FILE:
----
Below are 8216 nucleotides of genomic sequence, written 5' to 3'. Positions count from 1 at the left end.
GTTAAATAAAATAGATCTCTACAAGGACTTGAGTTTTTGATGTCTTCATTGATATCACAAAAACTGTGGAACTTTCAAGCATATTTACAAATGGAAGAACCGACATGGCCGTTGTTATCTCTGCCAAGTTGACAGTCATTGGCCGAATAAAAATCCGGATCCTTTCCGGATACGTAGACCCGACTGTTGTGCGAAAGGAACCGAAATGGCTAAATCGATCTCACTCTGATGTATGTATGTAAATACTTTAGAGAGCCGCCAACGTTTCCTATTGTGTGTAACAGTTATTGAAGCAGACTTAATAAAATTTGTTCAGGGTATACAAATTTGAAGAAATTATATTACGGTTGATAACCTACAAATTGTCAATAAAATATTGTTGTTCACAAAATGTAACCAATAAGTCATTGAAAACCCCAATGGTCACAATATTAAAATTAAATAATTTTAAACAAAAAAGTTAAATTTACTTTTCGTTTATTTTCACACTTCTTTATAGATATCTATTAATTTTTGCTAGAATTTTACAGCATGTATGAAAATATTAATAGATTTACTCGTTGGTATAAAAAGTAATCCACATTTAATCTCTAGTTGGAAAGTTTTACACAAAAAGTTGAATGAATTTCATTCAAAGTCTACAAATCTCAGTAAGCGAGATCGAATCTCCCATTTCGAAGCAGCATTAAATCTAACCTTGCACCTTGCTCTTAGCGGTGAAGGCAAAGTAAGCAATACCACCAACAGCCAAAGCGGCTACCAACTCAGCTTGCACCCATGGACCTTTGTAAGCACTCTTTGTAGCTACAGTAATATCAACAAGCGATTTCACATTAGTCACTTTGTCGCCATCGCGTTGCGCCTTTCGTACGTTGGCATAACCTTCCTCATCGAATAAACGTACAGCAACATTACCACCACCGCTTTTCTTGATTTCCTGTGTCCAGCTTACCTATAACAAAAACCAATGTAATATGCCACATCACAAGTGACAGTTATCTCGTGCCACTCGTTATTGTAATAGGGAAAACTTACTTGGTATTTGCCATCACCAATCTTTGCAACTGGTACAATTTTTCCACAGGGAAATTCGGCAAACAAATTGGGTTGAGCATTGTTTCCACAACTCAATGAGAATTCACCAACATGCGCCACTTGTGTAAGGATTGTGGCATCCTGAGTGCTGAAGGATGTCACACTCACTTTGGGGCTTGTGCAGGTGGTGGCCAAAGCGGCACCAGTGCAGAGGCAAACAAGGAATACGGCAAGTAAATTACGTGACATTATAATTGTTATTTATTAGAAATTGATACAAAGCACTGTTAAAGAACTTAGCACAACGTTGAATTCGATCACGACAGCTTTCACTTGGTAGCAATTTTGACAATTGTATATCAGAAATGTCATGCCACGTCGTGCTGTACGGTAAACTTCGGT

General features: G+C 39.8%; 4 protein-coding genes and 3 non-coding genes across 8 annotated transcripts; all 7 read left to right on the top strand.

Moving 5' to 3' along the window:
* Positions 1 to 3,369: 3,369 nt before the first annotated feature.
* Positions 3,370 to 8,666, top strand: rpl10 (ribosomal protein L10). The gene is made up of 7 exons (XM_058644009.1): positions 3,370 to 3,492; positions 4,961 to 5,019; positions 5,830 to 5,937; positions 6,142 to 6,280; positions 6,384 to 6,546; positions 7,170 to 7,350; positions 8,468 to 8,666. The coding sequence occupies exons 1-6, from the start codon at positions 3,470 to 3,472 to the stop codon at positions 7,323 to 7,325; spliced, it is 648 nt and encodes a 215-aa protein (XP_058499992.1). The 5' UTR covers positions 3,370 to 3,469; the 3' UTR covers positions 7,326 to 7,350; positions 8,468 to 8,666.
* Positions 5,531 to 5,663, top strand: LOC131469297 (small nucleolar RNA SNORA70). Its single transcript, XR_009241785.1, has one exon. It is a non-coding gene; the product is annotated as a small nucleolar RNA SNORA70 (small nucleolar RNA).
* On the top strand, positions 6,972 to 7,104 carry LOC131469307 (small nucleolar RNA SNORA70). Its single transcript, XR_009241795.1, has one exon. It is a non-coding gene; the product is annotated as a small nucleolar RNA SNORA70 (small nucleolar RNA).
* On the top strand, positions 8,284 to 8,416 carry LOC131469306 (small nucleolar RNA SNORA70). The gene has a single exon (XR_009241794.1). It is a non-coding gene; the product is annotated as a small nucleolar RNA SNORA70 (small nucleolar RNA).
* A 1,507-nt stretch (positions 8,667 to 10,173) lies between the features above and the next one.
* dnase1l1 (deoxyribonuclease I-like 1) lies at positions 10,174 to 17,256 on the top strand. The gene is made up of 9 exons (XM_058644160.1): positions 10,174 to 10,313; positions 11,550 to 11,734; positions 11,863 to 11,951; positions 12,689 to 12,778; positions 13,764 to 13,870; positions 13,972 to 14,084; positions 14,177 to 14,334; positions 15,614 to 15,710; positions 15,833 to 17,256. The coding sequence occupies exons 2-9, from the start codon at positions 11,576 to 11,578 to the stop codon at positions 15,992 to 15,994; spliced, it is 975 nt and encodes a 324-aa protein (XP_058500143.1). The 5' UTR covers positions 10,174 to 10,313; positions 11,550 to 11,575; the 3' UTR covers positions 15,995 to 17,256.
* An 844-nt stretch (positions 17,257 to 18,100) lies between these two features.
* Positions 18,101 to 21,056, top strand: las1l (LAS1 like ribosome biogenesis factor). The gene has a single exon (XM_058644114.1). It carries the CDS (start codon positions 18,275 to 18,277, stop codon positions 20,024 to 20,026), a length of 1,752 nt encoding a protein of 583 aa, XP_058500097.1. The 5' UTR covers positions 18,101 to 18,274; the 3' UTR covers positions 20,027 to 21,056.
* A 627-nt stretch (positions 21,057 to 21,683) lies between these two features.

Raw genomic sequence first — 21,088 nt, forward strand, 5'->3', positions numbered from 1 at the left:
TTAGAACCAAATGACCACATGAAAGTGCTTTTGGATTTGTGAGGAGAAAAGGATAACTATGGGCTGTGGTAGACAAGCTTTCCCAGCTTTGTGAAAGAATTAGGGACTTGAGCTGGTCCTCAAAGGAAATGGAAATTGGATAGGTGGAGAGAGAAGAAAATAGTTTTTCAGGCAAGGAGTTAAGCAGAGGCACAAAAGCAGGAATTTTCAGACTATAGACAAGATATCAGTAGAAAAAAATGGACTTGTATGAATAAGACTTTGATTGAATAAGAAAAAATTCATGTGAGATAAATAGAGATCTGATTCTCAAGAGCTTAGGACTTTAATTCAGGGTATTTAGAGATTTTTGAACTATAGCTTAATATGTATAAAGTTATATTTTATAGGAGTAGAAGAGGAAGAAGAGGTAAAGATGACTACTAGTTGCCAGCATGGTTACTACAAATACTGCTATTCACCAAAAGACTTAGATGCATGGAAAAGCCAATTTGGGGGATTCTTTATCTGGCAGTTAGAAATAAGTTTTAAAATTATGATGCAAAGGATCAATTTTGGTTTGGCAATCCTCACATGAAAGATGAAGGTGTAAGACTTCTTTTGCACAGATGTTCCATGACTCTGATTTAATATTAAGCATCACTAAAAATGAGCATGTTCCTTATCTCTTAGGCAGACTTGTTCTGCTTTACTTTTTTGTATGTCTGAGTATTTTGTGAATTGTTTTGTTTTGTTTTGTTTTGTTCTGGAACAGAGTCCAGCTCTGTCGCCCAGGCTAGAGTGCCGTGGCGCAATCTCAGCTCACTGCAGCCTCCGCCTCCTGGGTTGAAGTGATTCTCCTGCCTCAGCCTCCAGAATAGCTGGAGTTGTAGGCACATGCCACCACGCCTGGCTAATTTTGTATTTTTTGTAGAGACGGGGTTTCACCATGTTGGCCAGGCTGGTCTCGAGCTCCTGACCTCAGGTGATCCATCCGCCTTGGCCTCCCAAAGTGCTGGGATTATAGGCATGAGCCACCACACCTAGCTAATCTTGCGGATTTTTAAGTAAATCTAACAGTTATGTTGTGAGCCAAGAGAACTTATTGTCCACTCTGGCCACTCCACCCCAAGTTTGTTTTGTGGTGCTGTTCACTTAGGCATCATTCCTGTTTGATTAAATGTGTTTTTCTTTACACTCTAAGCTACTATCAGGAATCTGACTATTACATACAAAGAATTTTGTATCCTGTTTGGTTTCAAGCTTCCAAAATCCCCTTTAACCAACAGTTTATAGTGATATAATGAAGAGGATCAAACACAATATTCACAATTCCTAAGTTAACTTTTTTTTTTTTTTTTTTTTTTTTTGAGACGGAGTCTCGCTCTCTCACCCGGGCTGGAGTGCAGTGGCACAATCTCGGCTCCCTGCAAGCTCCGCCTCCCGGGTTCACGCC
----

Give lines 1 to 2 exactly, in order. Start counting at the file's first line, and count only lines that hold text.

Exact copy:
Below are 8216 nucleotides of genomic sequence, written 5' to 3'. Positions count from 1 at the left end.
GTTAAATAAAATAGATCTCTACAAGGACTTGAGTTTTTGATGTCTTCATTGATATCACAAAAACTGTGGAACTTTCAAGCATATTTACAAATGGAAGAACCGACATGGCCGTTGTTATCTCTGCCAAGTTGACAGTCATTGGCCGAATAAAAATCCGGATCCTTTCCGGATACGTAGACCCGACTGTTGTGCGAAAGGAACCGAAATGGCTAAATCGATCTCACTCTGATGTATGTATGTAAATACTTTAGAGAGCCGCCAACGTTTCCTATTGTGTGTAACAGTTATTGAAGCAGACTTAATAAAATTTGTTCAGGGTATACAAATTTGAAGAAATTATATTACGGTTGATAACCTACAAATTGTCAATAAAATATTGTTGTTCACAAAATGTAACCAATAAGTCATTGAAAACCCCAATGGTCACAATATTAAAATTAAATAATTTTAAACAAAAAAGTTAAATTTACTTTTCGTTTATTTTCACACTTCTTTATAGATATCTATTAATTTTTGCTAGAATTTTACAGCATGTATGAAAATATTAATAGATTTACTCGTTGGTATAAAAAGTAATCCACATTTAATCTCTAGTTGGAAAGTTTTACACAAAAAGTTGAATGAATTTCATTCAAAGTCTACAAATCTCAGTAAGCGAGATCGAATCTCCCATTTCGAAGCAGCATTAAATCTAACCTTGCACCTTGCTCTTAGCGGTGAAGGCAAAGTAAGCAATACCACCAACAGCCAAAGCGGCTACCAACTCAGCTTGCACCCATGGACCTTTGTAAGCACTCTTTGTAGCTACAGTAATATCAACAAGCGATTTCACATTAGTCACTTTGTCGCCATCGCGTTGCGCCTTTCGTACGTTGGCATAACCTTCCTCATCGAATAAACGTACAGCAACATTACCACCACCGCTTTTCTTGATTTCCTGTGTCCAGCTTACCTATAACAAAAACCAATGTAATATGCCACATCACAAGTGACAGTTATCTCGTGCCACTCGTTATTGTAATAGGGAAAACTTACTTGGTATTTGCCATCACCAATCTTTGCAACTGGTACAATTTTTCCACAGGGAAATTCGGCAAACAAATTGGGTTGAGCATTGTTTCCACAACTCAATGAGAATTCACCAACATGCGCCACTTGTGTAAGGATTGTGGCATCCTGAGTGCTGAAGGATGTCACACTCACTTTGGGGCTTGTGCAGGTGGTGGCCAAAGCGGCACCAGTGCAGAGGCAAACAAGGAATACGGCAAGTAAATTACGTGACATTATAATTGTTATTTATTAGAAATTGATACAAAGCACTGTTAAAGAACTTAGCACAACGTTGAATTCGATCACGACAGCTTTCACTTGGTAGCAATTTTGACAATTGTATATCAGAAATGTCATGCCACGTCGTGCTGTACGGTAAACTTCGGT